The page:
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How does a pressure reducing valve work?

  1. Jan 14, 2008 #1
    I'm trying to understand how a pressure reducing valve works. I'm puzzled:
    Water enters one side of the valve. Whatever opening the valve gives for the water to flow through, won't it come out with higher pressure? If the static pressure is less on the outlet side, doesn't that indicate that there's no physical contact between the inlet and outlet side? And as soon as water is drawn, won't this contact be established and high pressure reach the system?
  2. jcsd
  3. Jan 14, 2008 #2


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    It's really very simple on the surface. The fluid pressure is reduced by taking a permanent pressure drop across the valve. This is accomplished by a variable flow area inside the valve. The typical set up involves a spring and diaphragm that are connected to a pintle or other device that regulates the flow opening in the valve. The spring is adjusted to the desired outlet pressure by compression or relaxation. The incoming fluid pressure reacts against the spring/diaphragm force to create an equilibrium of forces. So if the incoming pressure goes up, the force on the diaphragm goes up and causes the spring load to increase. This will move the pintle to close off the flow area. When the inlet pressure drops, the load on the diaphragm decreases and the spring extends to lessen its force and causes the pintle to open the flow area.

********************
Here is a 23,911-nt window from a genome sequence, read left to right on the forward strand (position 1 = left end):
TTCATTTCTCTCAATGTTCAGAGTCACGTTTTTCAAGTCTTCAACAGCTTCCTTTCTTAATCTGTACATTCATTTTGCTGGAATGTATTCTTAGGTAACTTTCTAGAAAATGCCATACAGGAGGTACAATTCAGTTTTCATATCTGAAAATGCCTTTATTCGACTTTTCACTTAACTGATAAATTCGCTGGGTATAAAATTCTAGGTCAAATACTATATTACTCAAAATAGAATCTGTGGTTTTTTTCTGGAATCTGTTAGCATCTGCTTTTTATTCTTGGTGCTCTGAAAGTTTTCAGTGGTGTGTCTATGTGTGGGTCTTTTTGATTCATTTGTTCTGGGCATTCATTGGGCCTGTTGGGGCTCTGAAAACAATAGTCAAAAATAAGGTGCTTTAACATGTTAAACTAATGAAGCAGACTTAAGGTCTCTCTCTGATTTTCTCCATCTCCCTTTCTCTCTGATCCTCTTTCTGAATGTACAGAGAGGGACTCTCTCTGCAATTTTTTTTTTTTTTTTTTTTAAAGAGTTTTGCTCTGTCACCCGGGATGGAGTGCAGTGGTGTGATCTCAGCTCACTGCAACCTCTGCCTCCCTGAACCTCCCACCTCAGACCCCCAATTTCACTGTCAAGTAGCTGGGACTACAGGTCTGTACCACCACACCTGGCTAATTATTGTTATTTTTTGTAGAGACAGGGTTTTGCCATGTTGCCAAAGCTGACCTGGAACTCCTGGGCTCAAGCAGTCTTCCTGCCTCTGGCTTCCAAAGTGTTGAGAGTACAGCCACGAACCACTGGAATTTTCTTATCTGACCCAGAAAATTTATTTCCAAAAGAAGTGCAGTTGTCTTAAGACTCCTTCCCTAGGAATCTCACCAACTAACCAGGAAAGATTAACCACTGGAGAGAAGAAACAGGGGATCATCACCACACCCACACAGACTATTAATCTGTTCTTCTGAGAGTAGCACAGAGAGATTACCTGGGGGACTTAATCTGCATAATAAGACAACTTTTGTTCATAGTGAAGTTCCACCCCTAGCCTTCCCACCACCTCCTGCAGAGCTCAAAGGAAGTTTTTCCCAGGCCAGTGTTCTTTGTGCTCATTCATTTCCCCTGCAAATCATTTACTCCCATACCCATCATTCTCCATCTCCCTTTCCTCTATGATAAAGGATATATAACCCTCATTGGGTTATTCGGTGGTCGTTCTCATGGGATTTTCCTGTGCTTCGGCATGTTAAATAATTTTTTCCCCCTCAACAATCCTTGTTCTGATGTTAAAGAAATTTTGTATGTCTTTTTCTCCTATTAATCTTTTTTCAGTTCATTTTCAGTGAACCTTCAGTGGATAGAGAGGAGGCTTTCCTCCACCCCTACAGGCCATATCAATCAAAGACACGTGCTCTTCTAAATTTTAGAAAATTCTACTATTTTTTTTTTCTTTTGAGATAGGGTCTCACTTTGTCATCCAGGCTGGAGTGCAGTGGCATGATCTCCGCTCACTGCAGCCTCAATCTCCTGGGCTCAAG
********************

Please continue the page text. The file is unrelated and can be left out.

Last edited: Jan 14, 2008
  4. May 18, 2010 #3
    I have wondered this for years and I think I just figured it out. I could never understand that if water can get through, how can pressure change no matter HOW small the opening? The common explanations I find on the web are explanations of a mechanical device, but never of an intuitive nature. Here's a (hopefully) intuitive way (if I'm right).

    If you turn on the valve to your garden hose at a very low setting to where water is just steadly trickling out, there is NO pressure on the hose, but you do have water flowing through. Now, slowly open the valve to where you have your desired pressure in the hose, say 40 psi. AS SOON as it hits 40 psi, then you close it; pressure will drop. You are fast enough that as soon as you detect 39 psi, the you open it quickly a little till you get back to 40. You do the same thing over and over with ultra quick reflexes achieving the 40 psi steadily! That's about what the spring and the diaphram is doing (except constantly).

    So you CAN lower the pressure even though there is a continuous flow of water!

    I hope that explains it intuitively! -tony17112acst
  5. May 18, 2010 #4


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    I think it would be more appropriate to say that it is impossible to NOT lower the pressure when there is flow.
  6. May 21, 2010 #5
    Im not sure how accurate this is, but i think based on the conditions in the outlet, the valve will always drop the pressure to the required level, no matter what the inlet conditions are. If the outlet conditions require a pressure of 10bar, the valve will drop the pressure from 100 to 10 or from 40 to 10.

    But with higher pressure drops you have problems like noise and vibration. Velocity in the valve is another problem which causes damage to the valve internals.

    In the valve industry today, you have valves which have a number of stages to drop the pressure to a given level.